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Recent Headlines
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-De Palma hopes to
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-De Palma doc
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Poster is here

-Raising Cain Blu-ray
due Sept 12/13, 2016,
extras 'in progress'

Washington Post
review of Keesey book

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Exclusive Passion
Interviews:

Brian De Palma
Karoline Herfurth
Leila Rozario

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AV Club Review
of Dumas book

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A note about topics: Some blog posts have more than one topic, in which case only one main topic can be chosen to represent that post. This means that some topics may have been discussed in posts labeled otherwise. For instance, a post that discusses both The Boston Stranglers and The Demolished Man may only be labeled one or the other. Please keep this in mind as you navigate this list.
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Wednesday, July 20, 2016
BIRTH. MOVIES. DEATH. ON 'RAISING CAIN'
"A FORMAL MARVEL THAT IS IN DIALOGUE" w/THE THRILLER DIALECT DE PALMA HAD ALREADY PERFECTED
As we gear up for the upcoming Blu-ray sets of Brian De Palma's Raising Cain, Birth. Movies. Death.'s Jacob Knight writes about the film in the latest edition of his bi-weekly column, "Everybody's Into Weirdness"...
Brian De Palma loves to make movies that act as funhouse mirror reflections of one another. Carlito’s Way could be interpreted as he and Al Pacino’s tear soaked apology letter, pleading for redemption after the wanton, bloated excess of Scarface. Redacted is a found footage update of Casualties of War, reminding us that combat can often act as a warm blanket for society’s greatest monsters. Obsession and Body Double find De Palma returning to the well of Vertigo, the motion picture that helped his brain fuse its understanding of functional mechanics with a need to tell tales of possessive madness. Nevertheless, none of the pairings quite complement each other like Raising Cain and Dressed to Kill. Building on his tendency toward first-person trash art with reckless abandon, Cain is a dream state rehash of Hithcock’s Psycho, tossed into a cinematic blender with Michael Powell’s Peeping Tom. An in-joke seemingly told only for the hardcore heads and his own amusement, De Palma’s nineteenth feature is a formal marvel that is in dialogue with the thriller dialect its author had perfected over the past twenty years.

Posted by Geoff at 10:12 PM CDT
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Monday, June 13, 2016
ARROW TO RELEASE 'RAISING CAIN' BLU-RAY/DVD
COMING SEPT 12 - SHOUTFACTORY EDITION NOW MOVED TO SEPT 13


Arrow Films from the U.K. announced last week that it will release its own Blu-ray (plus DVD in a dual format set) of Brian De Palma's Raising Cain on September 12, one day before ShoutFactory's previously announced Blu-ray edition, which has now been moved to September 13th (it had originally been slated for June 28th, and then August 9th). The beautiful art (seen above) for Arrow's edition is by designer Nathanael Marsh. It would have been even better had it been a stuffed rabbit rather than a bear, but still a perfectly creepy interpretation of the film. Here are the details for Arrow's release, for now (with more to be announced later):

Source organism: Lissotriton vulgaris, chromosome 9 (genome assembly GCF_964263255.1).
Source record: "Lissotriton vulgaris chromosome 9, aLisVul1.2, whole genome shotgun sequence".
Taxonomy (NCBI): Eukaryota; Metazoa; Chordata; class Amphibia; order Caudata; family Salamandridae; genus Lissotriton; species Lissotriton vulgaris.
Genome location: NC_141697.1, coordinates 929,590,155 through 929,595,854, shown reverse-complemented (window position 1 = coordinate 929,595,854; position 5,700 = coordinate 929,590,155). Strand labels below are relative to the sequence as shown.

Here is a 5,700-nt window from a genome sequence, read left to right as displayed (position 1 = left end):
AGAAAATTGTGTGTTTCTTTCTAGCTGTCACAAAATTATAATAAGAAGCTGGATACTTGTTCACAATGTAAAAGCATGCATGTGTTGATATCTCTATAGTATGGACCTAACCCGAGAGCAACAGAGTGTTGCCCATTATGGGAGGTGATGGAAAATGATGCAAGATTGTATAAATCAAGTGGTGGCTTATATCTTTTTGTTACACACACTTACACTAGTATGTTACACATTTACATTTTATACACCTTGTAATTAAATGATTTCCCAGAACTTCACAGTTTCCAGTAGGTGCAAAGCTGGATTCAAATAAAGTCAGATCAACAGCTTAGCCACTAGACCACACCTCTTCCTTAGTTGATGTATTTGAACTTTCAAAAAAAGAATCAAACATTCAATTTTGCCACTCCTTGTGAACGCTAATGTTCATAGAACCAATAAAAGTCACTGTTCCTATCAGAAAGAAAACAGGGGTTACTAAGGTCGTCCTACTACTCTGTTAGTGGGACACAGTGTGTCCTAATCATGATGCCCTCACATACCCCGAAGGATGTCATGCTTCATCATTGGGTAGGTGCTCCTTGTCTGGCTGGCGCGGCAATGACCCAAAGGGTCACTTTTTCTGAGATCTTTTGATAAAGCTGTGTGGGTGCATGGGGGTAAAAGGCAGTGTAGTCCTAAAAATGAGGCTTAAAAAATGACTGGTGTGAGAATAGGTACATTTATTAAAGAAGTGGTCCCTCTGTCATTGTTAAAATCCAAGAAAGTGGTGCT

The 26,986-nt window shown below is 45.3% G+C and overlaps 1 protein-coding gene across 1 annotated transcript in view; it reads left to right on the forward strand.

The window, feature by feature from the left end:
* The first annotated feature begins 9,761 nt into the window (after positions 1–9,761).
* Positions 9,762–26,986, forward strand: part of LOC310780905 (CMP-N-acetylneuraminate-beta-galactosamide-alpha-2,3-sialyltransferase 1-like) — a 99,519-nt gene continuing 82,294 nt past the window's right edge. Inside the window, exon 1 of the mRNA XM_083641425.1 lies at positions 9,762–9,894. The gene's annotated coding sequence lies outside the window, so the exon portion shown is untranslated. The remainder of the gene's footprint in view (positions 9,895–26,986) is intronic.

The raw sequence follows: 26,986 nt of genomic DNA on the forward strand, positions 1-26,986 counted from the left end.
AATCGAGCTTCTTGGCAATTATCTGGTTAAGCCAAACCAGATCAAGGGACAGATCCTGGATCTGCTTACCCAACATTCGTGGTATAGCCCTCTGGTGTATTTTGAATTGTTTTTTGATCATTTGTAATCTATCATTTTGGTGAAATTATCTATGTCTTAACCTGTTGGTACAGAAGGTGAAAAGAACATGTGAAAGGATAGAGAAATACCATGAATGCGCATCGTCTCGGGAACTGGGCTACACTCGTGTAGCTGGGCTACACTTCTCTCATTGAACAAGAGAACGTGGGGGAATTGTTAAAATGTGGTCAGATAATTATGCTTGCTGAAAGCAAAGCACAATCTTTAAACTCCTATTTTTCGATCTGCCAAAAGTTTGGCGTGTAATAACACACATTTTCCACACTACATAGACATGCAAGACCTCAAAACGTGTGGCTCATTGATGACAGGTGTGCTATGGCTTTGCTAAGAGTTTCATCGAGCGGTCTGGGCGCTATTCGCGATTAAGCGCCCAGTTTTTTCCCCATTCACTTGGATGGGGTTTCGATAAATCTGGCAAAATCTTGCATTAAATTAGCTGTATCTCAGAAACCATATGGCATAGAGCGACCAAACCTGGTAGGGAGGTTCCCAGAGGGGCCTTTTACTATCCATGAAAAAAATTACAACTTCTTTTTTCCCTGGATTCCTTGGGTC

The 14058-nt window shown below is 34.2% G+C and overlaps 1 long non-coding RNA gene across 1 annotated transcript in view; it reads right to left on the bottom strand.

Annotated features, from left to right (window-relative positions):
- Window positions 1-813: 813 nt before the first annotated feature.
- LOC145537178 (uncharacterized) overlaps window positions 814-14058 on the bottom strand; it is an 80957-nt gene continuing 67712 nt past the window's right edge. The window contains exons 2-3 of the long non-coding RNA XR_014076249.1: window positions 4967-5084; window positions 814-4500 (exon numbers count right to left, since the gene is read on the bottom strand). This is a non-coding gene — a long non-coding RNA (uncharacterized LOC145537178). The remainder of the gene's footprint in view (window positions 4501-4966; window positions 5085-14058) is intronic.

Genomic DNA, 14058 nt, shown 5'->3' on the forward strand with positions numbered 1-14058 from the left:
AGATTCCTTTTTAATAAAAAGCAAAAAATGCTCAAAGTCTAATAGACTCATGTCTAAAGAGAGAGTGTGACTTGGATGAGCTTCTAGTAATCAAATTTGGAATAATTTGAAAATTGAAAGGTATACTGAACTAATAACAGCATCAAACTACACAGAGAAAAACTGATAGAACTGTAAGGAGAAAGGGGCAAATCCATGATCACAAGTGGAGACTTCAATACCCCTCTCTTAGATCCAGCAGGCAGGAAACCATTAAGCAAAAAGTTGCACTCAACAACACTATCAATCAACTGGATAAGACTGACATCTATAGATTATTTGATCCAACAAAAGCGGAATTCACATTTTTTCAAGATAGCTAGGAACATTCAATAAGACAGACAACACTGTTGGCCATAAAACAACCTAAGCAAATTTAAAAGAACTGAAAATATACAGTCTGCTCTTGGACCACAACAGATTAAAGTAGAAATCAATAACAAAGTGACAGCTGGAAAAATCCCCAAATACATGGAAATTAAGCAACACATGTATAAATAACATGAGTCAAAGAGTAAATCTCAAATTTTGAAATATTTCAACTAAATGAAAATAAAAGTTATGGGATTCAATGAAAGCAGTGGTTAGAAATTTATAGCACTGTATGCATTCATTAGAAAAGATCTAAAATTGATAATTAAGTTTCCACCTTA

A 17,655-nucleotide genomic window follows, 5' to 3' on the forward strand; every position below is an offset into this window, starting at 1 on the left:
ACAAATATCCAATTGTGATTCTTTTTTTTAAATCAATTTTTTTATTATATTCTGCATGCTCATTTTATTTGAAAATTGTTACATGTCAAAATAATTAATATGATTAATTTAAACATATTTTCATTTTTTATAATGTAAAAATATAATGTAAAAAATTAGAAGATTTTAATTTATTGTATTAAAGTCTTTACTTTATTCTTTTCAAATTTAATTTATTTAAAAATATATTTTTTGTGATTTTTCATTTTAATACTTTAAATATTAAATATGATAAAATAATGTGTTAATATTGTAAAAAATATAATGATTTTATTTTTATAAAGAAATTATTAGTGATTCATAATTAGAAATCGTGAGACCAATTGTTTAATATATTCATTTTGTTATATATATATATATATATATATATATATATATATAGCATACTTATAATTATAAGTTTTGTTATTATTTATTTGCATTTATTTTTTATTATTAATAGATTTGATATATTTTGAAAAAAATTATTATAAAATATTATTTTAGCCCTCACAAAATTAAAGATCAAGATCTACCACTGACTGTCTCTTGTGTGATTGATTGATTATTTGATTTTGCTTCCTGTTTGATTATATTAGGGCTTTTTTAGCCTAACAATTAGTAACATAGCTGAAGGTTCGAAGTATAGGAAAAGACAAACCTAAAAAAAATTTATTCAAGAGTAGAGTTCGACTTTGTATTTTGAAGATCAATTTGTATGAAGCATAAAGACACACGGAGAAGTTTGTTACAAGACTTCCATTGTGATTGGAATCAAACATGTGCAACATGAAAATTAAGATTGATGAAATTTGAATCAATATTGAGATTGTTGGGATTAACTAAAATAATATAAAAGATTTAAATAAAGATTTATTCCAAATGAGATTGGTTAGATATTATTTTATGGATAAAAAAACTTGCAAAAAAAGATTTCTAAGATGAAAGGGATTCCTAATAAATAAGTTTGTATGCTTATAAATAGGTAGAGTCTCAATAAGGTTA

Brand new 2K restoration from original film materials
High Definition (1080p) and Standard Definition DVD Presentations
Optional English subtitles for the deaf and hard-of-hearing
Brand new interview with John Lithgow
Theatrical trailer
Reversible sleeve featuring original and newly commissioned artwork by Nathanael Marsh
MORE to be announced!

First pressing only: Collector’s booklet featuring new writing on the film by David Jenkins


Posted by Geoff at 7:52 PM CDT
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Tuesday, May 17, 2016
'RAISING CAIN' BLU-RAY MOVED TO AUGUST 8
BUT 2 WEEKS EARLY IF YOU ORDER FROM SHOUTFACTORY, PLUS POSTER OF COVER (WHILE SUPPLIES LAST)
As they still appear to be working on the extras for the upcoming Blu-ray edition of Brian De Palma's Raising Cain, the release date has moved from June 28, 2016, to August 8, 2016. "We apologize for the inconvenience," reads the listing at ShoutFactory. If you pre-order straight from ShoutFactory, they'll send it to you two weeks early. Also on the page is a "Special Offer: Order from ShoutFactory.com and get a FREE 18" x 24" poster of our new cover art (while supplies last), plus get it TWO WEEKS EARLY!"

Posted by Geoff at 5:16 PM CDT
Updated: Tuesday, May 17, 2016 5:18 PM CDT
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Saturday, April 23, 2016
DOUG KRANER HAS DIED
PRODUCTION DESIGNER ON 'RAISING CAIN', ALSO WORKED ON 'THE UNTOUCHABLES'
Doug Kraner, the production designer on Raising Cain, died on April 4 at the age of 65, according to Variety's Maria Cavassuto, who adds that Kraner had been battling cancer and died in West Hollywood, California.

Prior to working on Raising Cain, Kraner was officially listed as a technical advisor on Brian De Palma's The Untouchables, apparently having worked in the art department for that film. His other credits include Louis Malle's My Dinner With Andre (set decorator), Mike Nichols' Working Girl (art director), and Phil Joanou's State Of Grace (production designer).

Posted by Geoff at 1:34 AM CDT
Updated: Saturday, April 23, 2016 1:38 AM CDT
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Thursday, February 25, 2016
'RAISING CAIN' BLU-RAY FROM SCREAM FACTORY
EXTRAS STILL IN PROGRESS FOR "COLLECTOR'S EDITION" DUE JUNE 28